Kinda reminds me of a totalitarian government, one which decides for its citizens what is acceptable or forbidden, what is right or wrong, who will live and who will die — but what is that government’s criteria for morality?

It’s a way to keep the people on edge and subservient, afraid to do anything that might rouse the ire of the monolithic motherland that can destroy them because today she’s feeling put-upon, threatened, or out of sorts.

This kind of thinking and behavior gorges the ego, and creates strife where none need exist.

So, like me, are you at war with your life and striving to take back control that’s been scattered to others who shouldn’t have that much power over you?

Or are you trying to exert control over everyone at work or at home, or elsewhere in your life, and you just need to let them be?

Once we get this sorted out, we’ll be much happier, you and I.

Well, perhaps not happier, but more content, more relaxed, able to see the world clearly and weather whatever life sends our way.

The grass isn’t always greener elsewhere. We need to tend to our own sod. Maybe the life we’ve always wanted is in our own backyard.

Always Greener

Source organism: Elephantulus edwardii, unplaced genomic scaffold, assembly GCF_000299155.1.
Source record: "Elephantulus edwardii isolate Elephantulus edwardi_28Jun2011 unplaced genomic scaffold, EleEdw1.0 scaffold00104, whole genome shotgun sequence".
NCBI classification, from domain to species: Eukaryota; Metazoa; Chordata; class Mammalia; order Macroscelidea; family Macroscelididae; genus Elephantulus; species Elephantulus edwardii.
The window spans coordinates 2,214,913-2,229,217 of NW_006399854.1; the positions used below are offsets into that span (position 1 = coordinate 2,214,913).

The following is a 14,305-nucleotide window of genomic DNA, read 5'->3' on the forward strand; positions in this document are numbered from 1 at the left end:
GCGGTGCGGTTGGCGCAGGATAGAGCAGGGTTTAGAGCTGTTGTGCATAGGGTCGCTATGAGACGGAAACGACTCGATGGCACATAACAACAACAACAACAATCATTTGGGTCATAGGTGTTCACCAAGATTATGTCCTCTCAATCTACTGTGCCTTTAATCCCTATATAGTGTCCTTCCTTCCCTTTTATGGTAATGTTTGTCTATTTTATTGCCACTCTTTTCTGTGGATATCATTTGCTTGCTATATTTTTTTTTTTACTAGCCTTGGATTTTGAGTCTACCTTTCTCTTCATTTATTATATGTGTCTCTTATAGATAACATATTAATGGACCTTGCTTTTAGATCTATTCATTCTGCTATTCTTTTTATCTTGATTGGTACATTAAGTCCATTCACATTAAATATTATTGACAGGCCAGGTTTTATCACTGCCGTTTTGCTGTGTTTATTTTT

March 2012, c EE
March 2012, c EE

We work all week so we can rest for a couple days. We scurry through chores so we can sit down and enjoy a moment of quiet, watching TV, reading a book, playing a computer game, solving a puzzle. We dream about winning a million dollars, retiring from a decades-old job, having more time, doing only what we love.

The grass is always greener. Our lives are always better. In some rosy far-off paradise in the future, everything will go our way and we’ll have everything we want.

In your mind, how does that future look? Who will be there? How will you spend your time? What does happiness look like?

In the present, I’ve caught myself complaining about things I once loved but now cause my jaw to clench. They chase away sleep and inspire rants.